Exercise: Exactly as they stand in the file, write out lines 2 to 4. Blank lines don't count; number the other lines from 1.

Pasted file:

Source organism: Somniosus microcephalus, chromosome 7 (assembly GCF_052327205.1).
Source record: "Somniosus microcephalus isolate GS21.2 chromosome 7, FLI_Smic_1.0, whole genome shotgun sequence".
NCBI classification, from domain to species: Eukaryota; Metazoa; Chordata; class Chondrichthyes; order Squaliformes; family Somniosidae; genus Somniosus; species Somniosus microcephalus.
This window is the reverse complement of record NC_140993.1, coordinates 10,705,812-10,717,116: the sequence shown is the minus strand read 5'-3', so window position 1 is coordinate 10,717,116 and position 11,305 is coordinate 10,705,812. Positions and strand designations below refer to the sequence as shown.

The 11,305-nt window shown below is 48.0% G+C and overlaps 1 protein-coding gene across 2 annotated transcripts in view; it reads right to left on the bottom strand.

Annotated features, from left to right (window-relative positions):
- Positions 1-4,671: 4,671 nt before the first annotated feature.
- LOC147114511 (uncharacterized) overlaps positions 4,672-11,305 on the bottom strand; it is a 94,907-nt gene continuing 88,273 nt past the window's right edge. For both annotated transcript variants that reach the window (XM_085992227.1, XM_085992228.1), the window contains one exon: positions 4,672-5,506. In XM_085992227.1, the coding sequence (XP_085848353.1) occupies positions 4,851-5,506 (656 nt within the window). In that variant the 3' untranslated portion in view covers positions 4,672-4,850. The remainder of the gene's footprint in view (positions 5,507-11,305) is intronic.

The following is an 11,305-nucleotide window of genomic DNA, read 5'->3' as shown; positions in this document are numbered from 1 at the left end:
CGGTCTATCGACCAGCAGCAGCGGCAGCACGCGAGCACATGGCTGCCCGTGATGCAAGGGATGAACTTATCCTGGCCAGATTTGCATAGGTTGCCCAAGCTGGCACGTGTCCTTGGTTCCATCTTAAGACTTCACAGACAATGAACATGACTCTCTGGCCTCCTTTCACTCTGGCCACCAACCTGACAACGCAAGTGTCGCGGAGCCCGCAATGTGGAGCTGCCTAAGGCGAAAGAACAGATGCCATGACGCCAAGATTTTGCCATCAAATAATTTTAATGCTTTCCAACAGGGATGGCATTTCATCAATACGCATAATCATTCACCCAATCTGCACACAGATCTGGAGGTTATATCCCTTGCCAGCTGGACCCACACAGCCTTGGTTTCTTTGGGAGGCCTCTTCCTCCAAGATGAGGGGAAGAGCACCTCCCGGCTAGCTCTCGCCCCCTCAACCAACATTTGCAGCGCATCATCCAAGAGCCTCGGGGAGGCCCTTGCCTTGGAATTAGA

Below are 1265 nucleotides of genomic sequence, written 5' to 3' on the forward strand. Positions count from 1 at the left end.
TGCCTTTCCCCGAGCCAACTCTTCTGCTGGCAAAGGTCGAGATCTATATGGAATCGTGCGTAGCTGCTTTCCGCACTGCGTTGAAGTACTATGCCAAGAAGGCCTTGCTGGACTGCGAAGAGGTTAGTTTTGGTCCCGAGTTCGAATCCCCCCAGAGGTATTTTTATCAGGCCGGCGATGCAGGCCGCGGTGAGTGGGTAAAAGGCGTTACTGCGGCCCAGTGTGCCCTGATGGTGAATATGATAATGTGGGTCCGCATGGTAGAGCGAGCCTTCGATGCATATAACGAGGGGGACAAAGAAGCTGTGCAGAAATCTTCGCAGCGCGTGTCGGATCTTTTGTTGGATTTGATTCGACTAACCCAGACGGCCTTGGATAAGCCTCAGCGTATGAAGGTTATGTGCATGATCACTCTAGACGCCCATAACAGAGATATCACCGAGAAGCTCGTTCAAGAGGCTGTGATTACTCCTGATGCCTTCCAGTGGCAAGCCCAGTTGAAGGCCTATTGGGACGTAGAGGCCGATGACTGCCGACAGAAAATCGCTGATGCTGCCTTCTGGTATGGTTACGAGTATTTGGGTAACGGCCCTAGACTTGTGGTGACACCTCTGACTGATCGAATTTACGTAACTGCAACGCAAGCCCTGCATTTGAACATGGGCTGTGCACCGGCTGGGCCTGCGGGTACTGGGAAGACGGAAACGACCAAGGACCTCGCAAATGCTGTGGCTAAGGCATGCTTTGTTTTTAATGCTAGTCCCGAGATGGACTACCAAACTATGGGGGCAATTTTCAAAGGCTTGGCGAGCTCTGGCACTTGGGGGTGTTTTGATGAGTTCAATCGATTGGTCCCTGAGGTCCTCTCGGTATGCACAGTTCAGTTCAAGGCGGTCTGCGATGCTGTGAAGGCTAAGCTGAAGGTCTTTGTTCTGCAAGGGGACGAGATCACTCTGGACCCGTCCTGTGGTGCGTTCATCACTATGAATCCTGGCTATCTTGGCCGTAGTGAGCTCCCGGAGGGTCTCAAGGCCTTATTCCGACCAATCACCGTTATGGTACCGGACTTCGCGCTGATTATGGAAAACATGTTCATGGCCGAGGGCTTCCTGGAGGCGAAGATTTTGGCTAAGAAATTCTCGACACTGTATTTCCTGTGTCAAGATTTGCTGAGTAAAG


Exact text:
Source record: "Somniosus microcephalus isolate GS21.2 chromosome 7, FLI_Smic_1.0, whole genome shotgun sequence".
NCBI classification, from domain to species: Eukaryota; Metazoa; Chordata; class Chondrichthyes; order Squaliformes; family Somniosidae; genus Somniosus; species Somniosus microcephalus.
This window is the reverse complement of record NC_140993.1, coordinates 10,705,812-10,717,116: the sequence shown is the minus strand read 5'-3', so window position 1 is coordinate 10,717,116 and position 11,305 is coordinate 10,705,812. Positions and strand designations below refer to the sequence as shown.